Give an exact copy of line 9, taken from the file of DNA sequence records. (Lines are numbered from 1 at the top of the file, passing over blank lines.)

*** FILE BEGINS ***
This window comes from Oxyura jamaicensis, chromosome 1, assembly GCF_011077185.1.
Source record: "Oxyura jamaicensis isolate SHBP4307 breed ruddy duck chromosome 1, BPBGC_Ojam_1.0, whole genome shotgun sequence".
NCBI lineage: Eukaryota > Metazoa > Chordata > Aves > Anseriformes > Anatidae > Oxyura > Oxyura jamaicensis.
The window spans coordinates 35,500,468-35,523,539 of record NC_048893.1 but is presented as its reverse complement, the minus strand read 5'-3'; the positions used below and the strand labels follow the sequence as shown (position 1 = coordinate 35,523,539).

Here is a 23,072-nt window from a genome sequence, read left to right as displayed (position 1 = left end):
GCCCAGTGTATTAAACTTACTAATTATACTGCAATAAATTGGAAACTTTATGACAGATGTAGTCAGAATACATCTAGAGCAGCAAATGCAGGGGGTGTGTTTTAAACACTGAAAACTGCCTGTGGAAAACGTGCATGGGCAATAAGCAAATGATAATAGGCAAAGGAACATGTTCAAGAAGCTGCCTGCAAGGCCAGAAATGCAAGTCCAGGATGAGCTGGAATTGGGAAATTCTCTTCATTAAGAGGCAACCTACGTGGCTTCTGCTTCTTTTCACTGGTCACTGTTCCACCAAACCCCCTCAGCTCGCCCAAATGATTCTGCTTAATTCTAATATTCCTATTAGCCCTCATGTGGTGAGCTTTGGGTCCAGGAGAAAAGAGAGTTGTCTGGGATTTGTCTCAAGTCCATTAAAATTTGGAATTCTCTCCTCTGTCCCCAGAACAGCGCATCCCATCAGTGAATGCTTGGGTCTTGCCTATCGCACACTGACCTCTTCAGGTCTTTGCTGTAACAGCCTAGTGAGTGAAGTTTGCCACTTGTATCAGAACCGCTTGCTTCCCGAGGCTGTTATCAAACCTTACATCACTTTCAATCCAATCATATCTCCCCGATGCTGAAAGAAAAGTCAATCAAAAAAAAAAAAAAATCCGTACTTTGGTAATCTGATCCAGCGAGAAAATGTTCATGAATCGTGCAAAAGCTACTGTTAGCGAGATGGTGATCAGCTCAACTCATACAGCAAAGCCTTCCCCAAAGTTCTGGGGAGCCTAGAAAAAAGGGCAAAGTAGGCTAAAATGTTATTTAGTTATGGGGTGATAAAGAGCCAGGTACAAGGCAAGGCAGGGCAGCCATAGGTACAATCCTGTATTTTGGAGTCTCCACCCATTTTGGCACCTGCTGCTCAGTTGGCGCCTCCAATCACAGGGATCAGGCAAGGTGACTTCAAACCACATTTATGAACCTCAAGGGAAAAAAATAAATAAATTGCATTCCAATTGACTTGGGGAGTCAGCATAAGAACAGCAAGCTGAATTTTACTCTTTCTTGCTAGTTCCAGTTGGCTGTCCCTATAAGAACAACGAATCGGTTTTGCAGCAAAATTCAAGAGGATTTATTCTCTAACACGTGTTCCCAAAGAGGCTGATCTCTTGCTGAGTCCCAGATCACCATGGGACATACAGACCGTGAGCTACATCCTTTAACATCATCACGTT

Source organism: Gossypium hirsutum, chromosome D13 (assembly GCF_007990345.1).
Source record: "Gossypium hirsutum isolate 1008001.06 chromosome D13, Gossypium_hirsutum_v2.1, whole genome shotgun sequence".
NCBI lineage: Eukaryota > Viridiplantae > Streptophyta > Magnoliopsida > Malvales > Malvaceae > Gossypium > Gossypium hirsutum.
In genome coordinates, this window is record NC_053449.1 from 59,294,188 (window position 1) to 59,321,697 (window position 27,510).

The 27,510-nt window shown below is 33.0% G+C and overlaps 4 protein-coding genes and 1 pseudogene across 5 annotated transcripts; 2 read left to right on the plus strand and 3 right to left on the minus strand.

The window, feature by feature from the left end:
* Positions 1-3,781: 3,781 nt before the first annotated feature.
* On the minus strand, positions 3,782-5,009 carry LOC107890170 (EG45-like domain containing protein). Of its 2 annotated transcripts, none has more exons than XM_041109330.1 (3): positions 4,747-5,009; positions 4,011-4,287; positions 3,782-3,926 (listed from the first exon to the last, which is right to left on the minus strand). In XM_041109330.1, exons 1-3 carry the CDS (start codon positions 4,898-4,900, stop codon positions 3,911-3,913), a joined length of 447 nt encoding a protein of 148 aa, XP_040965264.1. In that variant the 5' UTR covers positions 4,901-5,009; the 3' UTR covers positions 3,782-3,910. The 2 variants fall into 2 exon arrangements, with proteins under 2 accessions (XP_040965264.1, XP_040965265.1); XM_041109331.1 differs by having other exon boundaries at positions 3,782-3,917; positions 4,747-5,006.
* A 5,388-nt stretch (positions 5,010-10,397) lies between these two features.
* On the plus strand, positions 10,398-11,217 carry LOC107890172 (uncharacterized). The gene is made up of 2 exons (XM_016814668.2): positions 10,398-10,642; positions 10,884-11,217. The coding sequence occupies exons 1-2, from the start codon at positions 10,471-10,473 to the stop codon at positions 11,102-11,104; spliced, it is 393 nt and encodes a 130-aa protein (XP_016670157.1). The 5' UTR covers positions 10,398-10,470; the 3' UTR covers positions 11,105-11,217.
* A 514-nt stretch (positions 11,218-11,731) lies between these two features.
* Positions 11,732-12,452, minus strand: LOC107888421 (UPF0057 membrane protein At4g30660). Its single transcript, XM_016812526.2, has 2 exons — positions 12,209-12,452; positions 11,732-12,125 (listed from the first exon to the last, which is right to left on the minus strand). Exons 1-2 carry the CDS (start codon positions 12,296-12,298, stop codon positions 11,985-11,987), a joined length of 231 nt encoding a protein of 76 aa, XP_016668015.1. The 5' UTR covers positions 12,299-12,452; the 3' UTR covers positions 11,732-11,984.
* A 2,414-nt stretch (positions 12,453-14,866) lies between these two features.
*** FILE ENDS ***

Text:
NCBI lineage: Eukaryota > Viridiplantae > Streptophyta > Magnoliopsida > Malvales > Malvaceae > Gossypium > Gossypium hirsutum.